Declining mortality due to severe sepsis and septic shock in Spanish intensive care units: A two-cohort study in 2005 and 2011.Med Intensiva. 2017 Jan - Feb; 41(1):28-37.MI
To analyze the evolution of sepsis-related mortality in Spanish Intensive Care Units (ICUs) following introduction of the Surviving Sepsis Campaign (SSC) guidelines and the relationship with sepsis process-of-care.
A prospective cohort study was carried out, with the inclusion of all consecutive patients presenting severe sepsis or septic shock admitted to 41 Spanish ICUs during two time periods: 2005 (Edusepsis study pre-intervention group) and 2011 (ABISS-Edusepsis study pre-intervention group).
Patients with severe sepsis or septic shock admitted to Spanish ICUs.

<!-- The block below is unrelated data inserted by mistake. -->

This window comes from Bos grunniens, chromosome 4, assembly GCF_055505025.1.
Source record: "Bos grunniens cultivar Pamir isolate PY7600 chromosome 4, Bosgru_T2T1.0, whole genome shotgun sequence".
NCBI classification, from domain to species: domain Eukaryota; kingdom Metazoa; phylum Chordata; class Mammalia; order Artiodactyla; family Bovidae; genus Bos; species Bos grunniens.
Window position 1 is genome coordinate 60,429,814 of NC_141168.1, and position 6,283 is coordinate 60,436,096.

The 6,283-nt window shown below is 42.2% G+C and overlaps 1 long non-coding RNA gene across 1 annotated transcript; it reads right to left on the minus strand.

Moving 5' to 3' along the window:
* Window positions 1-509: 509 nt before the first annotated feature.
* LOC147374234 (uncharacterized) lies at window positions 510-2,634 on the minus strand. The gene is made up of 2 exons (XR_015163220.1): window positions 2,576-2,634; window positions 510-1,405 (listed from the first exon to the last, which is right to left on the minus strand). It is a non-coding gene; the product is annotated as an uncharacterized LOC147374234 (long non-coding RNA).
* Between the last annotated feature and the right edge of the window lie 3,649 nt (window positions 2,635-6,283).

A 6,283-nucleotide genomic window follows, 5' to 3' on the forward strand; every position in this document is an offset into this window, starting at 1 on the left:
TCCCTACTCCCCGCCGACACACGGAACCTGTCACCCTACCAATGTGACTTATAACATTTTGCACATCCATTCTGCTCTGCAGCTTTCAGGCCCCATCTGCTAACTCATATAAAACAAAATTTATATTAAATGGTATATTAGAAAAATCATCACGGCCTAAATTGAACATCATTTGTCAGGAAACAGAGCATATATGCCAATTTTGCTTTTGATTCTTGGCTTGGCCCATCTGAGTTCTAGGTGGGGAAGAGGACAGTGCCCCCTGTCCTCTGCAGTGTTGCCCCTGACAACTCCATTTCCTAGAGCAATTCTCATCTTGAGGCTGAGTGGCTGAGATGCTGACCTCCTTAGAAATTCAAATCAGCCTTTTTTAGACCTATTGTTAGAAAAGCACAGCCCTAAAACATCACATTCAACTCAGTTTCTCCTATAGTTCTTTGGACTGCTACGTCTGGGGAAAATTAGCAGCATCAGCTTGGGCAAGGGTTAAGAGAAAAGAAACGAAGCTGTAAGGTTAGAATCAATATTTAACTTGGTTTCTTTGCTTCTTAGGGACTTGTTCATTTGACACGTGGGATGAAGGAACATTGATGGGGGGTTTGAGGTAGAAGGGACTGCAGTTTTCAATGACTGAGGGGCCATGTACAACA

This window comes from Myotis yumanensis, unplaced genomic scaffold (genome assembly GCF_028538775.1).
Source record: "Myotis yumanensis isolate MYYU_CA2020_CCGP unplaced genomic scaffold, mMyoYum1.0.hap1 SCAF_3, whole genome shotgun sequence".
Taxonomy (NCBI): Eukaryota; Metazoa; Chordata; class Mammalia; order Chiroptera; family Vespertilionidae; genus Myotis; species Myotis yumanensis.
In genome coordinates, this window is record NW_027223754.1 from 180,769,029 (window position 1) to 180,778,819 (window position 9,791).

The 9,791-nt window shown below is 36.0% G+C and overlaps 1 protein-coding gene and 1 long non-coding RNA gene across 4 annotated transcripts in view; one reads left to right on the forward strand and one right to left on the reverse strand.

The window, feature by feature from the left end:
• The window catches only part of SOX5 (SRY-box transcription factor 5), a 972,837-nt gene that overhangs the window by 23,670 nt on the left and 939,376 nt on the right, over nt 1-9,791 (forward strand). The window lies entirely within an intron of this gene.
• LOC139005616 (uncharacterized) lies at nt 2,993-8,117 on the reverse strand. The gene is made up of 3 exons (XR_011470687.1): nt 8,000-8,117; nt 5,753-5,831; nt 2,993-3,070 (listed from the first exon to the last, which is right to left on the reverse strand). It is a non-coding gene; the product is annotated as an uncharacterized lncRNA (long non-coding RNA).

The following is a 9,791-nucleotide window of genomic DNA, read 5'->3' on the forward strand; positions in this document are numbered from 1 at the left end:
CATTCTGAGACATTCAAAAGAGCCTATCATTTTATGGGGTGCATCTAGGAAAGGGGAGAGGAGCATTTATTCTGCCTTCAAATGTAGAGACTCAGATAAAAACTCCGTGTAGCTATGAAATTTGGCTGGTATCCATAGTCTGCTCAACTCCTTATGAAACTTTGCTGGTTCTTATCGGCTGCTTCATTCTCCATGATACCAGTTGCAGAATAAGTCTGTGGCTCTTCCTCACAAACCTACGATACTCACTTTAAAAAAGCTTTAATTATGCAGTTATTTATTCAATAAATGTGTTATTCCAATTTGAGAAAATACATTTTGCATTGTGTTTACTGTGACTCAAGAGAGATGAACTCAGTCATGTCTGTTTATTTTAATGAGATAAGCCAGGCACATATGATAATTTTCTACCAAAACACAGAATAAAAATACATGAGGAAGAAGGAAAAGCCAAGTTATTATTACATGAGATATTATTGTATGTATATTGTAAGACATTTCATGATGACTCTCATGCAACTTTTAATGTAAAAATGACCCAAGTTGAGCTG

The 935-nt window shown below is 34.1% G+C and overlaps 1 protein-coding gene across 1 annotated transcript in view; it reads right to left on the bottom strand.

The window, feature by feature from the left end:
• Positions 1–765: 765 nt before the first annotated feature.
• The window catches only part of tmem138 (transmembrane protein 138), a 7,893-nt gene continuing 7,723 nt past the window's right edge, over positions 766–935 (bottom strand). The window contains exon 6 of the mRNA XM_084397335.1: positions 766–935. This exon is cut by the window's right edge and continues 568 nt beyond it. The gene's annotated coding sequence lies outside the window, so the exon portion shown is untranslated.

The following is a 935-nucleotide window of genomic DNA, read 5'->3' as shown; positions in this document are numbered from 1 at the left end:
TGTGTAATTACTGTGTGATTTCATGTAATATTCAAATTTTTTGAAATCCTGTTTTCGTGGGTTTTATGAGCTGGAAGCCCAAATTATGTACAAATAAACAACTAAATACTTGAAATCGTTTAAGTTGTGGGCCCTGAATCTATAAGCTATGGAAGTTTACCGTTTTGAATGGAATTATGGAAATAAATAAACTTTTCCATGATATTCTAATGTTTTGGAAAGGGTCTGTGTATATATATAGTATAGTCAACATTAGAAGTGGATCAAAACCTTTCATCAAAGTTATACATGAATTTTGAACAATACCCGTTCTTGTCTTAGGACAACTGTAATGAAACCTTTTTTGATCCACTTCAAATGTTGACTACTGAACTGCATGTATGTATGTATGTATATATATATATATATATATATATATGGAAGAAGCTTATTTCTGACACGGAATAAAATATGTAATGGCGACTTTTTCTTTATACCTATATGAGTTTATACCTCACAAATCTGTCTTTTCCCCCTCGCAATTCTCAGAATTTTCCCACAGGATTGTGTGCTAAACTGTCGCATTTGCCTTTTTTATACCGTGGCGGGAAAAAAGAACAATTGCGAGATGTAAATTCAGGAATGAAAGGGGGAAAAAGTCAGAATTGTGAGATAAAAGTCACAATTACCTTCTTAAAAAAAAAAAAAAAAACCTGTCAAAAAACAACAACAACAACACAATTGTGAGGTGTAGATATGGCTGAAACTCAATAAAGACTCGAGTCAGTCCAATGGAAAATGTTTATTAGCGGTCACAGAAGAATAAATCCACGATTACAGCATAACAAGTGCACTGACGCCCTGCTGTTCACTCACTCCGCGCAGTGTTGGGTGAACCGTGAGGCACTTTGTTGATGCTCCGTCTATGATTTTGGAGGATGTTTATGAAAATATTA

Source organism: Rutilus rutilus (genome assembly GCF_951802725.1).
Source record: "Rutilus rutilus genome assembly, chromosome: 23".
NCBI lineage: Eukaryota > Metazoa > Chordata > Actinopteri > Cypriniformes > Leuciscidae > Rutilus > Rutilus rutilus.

All ICU admissions from the emergency department or wards and all ICU patients with a diagnosis of severe sepsis or septic shock. A total of 1348 patients were included: 630 in the 2005 group and 718 in the 2011 group.
ICU mortality, 28-day mortality and Hospital mortality, hospital length of stay, ICU length of stay and compliance with the resuscitation bundle.
Compliance with the resuscitation bundle was significantly greater in the 2011 group (5.7% vs. 9.9%; p=0.005), and was associated to lower mortality (OR 0.602 [0.365-0.994]; p=0.048). The 2011 group had lower absolute in-hospital mortality (44.0% vs. 32.6%; p=0.01), 28-day mortality (36.5% vs. 23.0%; p=0.01), and adjusted mortality (OR 0.64 [0.49-0.83], p=0.001).
Mortality related to severe sepsis or septic shock in Spain decreased between two patient cohorts in 2005 and 2011, and was attributable to earliness and improvement in sepsis care.